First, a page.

Commons-Based Cryptocurrencies

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Primavera de Filippi

"Cryptocurrencies are digital currencies that rely on cryptographic algorithms to provide users with a secure medium of exchange: money creation and transactions are controlled by mathematical algorithms (the so-called mining) implemented within the underlying protocol. As opposed to other digital currencies (such as E-Gold or Linden dollars), which are issued by a central authority, most cryptocurrencies are based on distributed online architectures: they incorporate principles of cryptography directly into their protocol to establish a worldwide, highly secure payment system that does not rely on any government, company, or central bank, but rather on a decentralized network of peers that contribute, through mining, to achieve distributed autonomous consensus (DAC) as to the current state of the network.

Created in 2009 by pseudonymous author Satoshi Nakamoto, Bitcoin was the first cryptocurrency that eventually got traction in the real world. Today, Bitcoin is regarded as the “gold standard” of cryptocurrencies (Grinberg, 2012), but many other cryptocurrencies have been created since then, each with their own characteristics and peculiarities.

Indeed, while Bitcoin is a scarcity-based cryptocurrency that merely mimics gold, it has spurred the deployment of a large number of derivative cryptocurrencies, some of which are specifically meant to promote sharing and cooperation among the members of a specific community. Already a considerable number of such currencies have been deployed so far, yet most of them are still in their early stage of deployment, and it is difficult to say whether or not they will eventually take off. This section will illustrate the objectives and underlying technicalities of some of these cryptocurrencies, which implement a hybrid approach to value creation and distribution by merging the principles of CBPP with more conventional economic thinking. We will refer to these currencies as commons-based cryptocurrencies (CBCC), not because they are themselves commons-based resources (although some of them might be) but because they have been created with a view to support, promote, or incentivize CBPP.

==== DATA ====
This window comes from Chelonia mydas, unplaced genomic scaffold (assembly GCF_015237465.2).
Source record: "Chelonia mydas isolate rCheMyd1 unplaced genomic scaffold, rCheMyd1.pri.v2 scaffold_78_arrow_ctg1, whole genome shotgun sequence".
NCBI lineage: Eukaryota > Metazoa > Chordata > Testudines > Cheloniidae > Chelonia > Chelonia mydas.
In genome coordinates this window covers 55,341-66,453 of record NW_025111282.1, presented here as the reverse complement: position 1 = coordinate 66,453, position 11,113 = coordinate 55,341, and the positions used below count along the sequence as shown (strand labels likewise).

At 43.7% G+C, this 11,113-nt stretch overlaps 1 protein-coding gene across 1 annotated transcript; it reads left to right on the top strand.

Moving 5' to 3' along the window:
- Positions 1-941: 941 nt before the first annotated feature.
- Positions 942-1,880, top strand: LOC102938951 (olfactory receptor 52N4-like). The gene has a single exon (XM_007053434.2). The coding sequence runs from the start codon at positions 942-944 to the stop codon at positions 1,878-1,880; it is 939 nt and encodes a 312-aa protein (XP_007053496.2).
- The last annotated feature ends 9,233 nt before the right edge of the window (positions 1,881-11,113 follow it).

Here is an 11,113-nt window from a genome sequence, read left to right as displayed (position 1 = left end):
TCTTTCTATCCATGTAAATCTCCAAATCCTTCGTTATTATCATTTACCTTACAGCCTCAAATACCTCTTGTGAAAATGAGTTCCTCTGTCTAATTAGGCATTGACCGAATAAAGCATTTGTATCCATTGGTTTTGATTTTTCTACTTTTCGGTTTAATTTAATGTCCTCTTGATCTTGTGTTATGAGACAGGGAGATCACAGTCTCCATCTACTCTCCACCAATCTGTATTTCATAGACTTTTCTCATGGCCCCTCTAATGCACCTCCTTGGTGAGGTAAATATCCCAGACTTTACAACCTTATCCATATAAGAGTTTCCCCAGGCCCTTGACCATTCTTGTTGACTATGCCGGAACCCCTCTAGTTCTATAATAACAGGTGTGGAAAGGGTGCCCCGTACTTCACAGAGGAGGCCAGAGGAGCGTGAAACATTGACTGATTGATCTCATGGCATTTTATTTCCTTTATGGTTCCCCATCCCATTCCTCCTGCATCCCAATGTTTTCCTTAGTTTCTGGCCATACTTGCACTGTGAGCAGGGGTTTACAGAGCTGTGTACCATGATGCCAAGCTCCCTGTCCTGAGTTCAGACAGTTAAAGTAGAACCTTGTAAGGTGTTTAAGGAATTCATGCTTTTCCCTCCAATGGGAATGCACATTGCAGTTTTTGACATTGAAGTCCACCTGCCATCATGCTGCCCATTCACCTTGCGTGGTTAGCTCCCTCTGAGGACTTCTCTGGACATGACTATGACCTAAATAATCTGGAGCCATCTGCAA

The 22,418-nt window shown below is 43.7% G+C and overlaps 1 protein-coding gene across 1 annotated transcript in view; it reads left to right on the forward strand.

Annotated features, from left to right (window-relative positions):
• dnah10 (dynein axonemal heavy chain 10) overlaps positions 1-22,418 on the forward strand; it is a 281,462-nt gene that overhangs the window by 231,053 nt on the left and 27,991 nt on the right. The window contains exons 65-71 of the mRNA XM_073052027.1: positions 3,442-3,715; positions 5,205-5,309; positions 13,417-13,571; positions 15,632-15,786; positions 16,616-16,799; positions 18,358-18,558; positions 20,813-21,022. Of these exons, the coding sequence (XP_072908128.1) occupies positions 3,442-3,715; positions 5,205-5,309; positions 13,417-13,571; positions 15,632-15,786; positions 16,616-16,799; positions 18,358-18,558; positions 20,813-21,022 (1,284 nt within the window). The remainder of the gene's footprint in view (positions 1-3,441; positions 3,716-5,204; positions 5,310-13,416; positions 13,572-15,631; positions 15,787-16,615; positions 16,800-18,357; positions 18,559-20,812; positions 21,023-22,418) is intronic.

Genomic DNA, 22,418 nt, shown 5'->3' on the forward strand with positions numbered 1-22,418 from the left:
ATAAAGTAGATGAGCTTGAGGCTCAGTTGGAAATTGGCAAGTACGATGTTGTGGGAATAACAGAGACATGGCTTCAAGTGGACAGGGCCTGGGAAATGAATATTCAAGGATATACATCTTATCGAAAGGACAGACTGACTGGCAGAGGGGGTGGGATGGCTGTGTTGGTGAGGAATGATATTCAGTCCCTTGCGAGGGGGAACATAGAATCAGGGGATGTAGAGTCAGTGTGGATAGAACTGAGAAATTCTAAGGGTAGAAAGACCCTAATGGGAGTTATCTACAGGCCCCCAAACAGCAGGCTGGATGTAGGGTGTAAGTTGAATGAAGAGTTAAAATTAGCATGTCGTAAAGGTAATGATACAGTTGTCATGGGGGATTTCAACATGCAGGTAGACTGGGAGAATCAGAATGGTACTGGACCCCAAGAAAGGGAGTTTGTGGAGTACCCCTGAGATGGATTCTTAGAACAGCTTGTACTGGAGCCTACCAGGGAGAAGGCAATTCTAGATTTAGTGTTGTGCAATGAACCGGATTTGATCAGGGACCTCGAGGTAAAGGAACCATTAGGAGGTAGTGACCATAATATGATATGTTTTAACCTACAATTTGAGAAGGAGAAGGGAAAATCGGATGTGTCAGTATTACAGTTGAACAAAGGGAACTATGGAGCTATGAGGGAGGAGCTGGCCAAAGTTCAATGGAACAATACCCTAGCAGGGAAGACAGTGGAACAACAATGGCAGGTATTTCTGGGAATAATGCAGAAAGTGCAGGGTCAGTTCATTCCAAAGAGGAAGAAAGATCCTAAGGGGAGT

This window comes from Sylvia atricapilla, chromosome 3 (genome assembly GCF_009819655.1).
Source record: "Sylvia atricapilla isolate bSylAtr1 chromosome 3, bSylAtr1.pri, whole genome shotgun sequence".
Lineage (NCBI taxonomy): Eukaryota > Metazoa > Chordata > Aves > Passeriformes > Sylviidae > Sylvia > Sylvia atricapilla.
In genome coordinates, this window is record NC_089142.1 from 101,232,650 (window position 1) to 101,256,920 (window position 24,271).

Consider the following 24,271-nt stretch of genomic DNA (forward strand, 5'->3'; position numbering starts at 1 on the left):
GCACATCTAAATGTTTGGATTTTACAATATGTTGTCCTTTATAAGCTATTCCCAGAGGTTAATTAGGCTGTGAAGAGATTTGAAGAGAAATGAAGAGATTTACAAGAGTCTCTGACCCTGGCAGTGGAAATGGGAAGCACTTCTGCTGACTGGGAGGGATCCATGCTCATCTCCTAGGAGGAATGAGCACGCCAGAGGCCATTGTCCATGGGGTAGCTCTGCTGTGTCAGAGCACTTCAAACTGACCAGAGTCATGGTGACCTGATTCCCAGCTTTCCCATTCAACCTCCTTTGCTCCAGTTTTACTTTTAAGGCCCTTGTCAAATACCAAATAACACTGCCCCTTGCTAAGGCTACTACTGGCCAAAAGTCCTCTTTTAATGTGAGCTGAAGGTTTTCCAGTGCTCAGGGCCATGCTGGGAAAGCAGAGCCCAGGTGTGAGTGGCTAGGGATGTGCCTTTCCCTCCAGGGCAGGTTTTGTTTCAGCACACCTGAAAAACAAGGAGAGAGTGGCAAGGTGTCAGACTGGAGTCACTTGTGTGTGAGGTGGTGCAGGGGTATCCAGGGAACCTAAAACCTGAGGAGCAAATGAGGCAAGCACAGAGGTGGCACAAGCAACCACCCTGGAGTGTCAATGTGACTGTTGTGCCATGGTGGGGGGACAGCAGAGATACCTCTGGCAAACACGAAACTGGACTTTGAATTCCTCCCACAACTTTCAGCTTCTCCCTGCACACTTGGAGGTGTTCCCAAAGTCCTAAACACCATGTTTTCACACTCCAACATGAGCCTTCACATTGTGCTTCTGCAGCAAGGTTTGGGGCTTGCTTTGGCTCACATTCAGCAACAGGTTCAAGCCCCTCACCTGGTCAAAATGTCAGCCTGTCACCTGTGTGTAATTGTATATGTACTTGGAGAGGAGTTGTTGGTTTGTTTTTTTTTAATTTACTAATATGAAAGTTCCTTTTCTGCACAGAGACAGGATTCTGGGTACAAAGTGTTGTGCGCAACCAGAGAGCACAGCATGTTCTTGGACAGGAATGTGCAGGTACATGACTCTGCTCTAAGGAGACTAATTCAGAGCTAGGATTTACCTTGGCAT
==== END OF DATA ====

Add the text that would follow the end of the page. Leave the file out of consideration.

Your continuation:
Freicon is one of the first CBCC that was designed not only to create a more stable and sustainable economy but also to support commons-based projects. The cryptocurrency implements an approximately 5% annual demurrage fee, so as to encourage the circulation of money in the economy and discourage hoarding. Moreover, only 20% of the money created is assigned to the miners and the other 80% is assigned to the Freicon Foundation, which redistributes these funds over the most socially or ethically valuable community projects.